Us­ing Blockchain Could Im­prove the Chain of Com­mu­ni­ca­tion for Food Com­pa­nies

Blockchain, the list of trans­ac­tions filled out as goods flow from pro­ducer to re­tailer, could be key for catch­ing out­breaks like E-coli.

San Francisco Chronicle - - MEDIA PLANET - Will Rodger, Di­rec­tor, Pol­icy Com­mu­ni­ca­tions, Amer­i­can Farm Bu­reau Fed­er­a­tion

Blockchain record-keep­ing is more than just a fad. It’s some­thing leaders at the world’s largest food com­pa­nies have de­cided is the fu­ture of their busi­nesses.

In­creas­ing trans­parency

Con­sider the re­cent news, such as the mul­ti­ple E. coli con­tam­i­na­tions of ro­maine let­tuce. These prob­lems arise be­cause we don’t al­ways know ev­ery­thing we need to know about food when we buy or sell it. In each case, some­one wanted to trace food from pro­ducer to con­sumer, or vice versa. At its heart, a blockchain is a big ledger: a mas­sive list of trans­ac­tions that must be filled out as goods flow from pro­ducer to re­tailer, or even back again. We once an­swered ques­tions like these with pa­per trails, a process that was slow and cum­ber­some. To­day we have lots of elec­tronic records, but like the pa­per that came be­fore, they’re scat­tered all over. The ro­maine let­tuce out­break took longer than any­one wanted to re­solve; ev­ery­one had dif­fer­ent records, and trac­ing the chain back to the sup­pli­ers took a long time. Now, imag­ine all those records were en­tered into a sin­gle record that could be seen and mod­i­fied by ev­ery com­pany who had any­thing to do with mov­ing that let­tuce. And imag­ine that all those en­tries were per­ma­nent, so that even if you made a cor­rec­tion, ev­ery­one would see that you’d made that cor­rec­tion. That kind of trans­parency would give food com­pa­nies and farm­ers far more use­ful in­for­ma­tion than they’d ever had. Add ra­dio-fre­quency iden­ti­fi­ca­tion tags, bar­codes or QR codes to the food we’re mov­ing and things get re­ally in­ter­est­ing. Sud­denly, those mil­lions of pal­lets of ro­maine could be au­to­mat­i­cally tracked from the very field in which they grew, to the check­out line and the restau­rant re­frig­er­a­tor.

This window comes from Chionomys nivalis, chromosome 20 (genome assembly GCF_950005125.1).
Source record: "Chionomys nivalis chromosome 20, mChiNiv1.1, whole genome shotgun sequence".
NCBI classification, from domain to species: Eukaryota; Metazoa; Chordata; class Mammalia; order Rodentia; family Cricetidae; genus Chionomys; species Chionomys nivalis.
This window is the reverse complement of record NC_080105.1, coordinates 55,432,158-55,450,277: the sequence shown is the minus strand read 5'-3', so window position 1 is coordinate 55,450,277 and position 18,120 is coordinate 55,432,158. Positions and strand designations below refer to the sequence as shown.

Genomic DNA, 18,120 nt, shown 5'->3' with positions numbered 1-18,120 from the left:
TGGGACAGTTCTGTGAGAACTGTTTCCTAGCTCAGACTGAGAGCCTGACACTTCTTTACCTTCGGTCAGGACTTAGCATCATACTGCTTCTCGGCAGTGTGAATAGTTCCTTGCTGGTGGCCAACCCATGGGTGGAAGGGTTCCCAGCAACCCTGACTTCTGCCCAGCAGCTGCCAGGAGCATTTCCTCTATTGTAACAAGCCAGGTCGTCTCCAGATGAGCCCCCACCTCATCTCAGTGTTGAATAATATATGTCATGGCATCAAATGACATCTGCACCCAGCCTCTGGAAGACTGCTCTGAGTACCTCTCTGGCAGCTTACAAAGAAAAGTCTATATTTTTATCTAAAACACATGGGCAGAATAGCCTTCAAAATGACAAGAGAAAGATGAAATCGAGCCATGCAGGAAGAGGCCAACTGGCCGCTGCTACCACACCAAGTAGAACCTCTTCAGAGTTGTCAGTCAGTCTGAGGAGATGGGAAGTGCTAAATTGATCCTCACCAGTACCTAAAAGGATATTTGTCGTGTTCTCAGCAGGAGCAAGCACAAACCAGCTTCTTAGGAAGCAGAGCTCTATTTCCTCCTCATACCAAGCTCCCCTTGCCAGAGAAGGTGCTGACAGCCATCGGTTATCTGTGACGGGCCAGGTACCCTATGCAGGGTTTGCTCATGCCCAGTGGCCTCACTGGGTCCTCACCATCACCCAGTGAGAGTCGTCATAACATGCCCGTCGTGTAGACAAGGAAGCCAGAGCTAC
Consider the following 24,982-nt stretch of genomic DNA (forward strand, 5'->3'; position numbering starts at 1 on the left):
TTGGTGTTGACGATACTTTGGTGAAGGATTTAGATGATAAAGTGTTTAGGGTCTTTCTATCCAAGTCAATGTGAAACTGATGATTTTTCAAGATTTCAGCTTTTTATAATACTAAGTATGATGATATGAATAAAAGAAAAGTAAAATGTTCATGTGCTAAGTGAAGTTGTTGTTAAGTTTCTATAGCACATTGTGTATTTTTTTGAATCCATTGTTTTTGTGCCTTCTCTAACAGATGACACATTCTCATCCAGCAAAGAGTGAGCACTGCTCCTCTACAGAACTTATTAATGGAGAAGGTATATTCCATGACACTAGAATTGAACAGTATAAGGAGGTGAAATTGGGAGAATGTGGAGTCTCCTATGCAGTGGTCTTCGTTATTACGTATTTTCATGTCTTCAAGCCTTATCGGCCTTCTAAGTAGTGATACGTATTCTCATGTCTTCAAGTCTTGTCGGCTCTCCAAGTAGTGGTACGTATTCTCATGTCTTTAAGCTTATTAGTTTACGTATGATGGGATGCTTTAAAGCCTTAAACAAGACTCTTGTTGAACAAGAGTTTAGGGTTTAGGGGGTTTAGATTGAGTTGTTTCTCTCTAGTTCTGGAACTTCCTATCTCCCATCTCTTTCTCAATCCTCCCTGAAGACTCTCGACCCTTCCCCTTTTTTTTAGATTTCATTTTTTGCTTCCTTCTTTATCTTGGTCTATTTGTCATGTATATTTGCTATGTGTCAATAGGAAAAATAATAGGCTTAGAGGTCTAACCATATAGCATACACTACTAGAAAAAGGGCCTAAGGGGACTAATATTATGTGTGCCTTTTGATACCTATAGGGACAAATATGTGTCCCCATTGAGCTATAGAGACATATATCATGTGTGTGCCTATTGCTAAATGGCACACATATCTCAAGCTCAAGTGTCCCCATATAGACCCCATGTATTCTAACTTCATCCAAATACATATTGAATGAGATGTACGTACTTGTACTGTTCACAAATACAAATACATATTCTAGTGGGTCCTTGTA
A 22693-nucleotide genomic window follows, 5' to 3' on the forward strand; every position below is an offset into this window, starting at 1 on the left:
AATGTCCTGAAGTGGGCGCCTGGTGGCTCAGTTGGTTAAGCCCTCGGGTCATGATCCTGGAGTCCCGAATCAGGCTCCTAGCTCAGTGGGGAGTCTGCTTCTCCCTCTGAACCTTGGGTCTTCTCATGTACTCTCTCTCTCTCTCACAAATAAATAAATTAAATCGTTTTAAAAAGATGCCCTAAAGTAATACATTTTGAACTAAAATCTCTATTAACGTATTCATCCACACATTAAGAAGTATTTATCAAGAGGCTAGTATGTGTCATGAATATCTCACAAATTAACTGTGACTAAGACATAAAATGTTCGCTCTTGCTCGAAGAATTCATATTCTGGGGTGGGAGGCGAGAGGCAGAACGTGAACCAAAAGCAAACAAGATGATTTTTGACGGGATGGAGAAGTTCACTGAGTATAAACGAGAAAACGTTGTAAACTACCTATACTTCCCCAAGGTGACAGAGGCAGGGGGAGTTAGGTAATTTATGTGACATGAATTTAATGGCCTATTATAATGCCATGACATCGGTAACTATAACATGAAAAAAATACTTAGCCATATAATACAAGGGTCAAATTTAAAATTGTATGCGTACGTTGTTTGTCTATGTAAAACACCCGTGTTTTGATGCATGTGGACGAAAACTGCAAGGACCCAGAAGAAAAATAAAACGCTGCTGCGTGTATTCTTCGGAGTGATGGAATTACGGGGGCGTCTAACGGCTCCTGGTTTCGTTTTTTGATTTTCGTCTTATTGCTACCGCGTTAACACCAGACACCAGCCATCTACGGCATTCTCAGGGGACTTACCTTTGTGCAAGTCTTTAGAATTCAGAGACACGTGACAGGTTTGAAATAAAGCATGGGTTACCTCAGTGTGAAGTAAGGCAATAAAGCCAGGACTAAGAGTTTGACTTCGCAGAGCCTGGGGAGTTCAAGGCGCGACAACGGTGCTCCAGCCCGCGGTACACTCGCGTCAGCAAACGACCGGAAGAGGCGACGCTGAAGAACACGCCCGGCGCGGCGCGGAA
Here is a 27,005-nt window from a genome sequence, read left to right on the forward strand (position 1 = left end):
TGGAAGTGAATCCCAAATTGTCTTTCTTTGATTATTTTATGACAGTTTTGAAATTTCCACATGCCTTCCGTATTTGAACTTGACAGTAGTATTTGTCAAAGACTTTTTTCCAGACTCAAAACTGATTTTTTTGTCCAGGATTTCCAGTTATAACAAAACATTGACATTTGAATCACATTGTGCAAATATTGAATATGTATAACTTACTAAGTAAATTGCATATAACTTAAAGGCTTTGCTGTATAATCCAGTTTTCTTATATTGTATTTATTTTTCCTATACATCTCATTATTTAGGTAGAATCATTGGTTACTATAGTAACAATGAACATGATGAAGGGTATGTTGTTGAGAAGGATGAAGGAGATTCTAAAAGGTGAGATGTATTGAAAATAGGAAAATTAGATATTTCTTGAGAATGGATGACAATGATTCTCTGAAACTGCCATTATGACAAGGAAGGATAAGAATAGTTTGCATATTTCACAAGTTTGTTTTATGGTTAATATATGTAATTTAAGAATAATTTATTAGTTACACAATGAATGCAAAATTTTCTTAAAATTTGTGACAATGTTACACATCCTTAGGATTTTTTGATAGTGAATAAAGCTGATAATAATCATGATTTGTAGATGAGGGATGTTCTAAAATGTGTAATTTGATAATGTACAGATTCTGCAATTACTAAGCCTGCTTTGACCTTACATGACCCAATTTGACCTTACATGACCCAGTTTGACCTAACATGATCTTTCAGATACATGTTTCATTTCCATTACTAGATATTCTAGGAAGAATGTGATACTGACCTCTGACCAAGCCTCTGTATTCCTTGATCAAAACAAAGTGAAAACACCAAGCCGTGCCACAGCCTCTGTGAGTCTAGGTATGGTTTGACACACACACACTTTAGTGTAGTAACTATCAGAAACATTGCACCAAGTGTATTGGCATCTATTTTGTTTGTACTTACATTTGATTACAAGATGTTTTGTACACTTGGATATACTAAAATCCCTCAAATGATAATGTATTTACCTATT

The ben­e­fits

A func­tion­ing blockchain, sup­port­ers sa y,co uld trace out­breaks to the source, avoid­ing mass de­struc­tion of food that’s per­fectly safe to eat and sav­ing in­no­cent farm­ers thou­sands, maybe mil­lions, of dol­lars in losses. IBM is the first ma­jor player out of the block. The New York gi­ant has con­vinced dozens of U.S. com­pa­nies such as Kroger, Walmart, Dole and Tyson Foods to use its tech­nol­ogy. Over in Europe, mean­while, heavy­weights such as Nestlé and Unilever are us­ing the com­pany’s blockchain ser­vice. France’s Car­refour dis­count chain is look­ing at blockchain for its per­ish­able-food sales.

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